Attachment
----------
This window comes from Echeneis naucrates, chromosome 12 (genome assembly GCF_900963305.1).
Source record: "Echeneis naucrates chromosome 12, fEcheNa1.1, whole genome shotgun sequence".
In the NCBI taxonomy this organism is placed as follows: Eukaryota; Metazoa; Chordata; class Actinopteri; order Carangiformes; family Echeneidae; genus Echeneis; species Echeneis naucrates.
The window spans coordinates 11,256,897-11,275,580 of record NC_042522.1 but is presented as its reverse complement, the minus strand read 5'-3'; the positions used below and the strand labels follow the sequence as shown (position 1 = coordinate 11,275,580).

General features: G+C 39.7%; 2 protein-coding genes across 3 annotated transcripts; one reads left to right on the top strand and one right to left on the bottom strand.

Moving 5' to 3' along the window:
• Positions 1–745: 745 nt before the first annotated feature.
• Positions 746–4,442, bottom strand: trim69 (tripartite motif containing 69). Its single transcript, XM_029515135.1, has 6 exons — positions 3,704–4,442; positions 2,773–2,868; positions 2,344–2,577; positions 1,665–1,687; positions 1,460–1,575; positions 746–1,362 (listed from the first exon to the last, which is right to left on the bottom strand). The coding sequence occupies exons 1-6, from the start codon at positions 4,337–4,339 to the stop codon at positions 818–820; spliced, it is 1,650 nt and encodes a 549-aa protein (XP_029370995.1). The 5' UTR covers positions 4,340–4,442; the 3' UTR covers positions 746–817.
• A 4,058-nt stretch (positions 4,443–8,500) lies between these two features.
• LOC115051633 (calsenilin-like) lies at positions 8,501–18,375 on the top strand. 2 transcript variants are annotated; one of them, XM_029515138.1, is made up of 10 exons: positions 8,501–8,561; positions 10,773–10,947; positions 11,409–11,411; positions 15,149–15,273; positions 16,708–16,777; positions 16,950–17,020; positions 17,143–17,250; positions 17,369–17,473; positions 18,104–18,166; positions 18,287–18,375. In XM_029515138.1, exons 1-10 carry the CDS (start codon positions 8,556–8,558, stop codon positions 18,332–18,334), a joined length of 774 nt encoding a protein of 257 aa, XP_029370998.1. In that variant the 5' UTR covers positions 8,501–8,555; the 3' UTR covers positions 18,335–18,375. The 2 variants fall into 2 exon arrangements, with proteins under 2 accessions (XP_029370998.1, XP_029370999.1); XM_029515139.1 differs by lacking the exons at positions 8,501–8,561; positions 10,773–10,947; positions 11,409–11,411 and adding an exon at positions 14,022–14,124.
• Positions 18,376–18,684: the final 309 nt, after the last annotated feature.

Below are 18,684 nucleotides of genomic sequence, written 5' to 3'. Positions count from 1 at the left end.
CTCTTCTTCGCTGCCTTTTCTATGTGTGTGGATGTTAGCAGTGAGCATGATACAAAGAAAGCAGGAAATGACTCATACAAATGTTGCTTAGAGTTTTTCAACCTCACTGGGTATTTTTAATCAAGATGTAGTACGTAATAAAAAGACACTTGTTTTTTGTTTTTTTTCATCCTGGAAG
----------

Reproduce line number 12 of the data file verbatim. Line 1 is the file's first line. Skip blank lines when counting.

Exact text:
Below are 18,684 nucleotides of genomic sequence, written 5' to 3'. Positions count from 1 at the left end.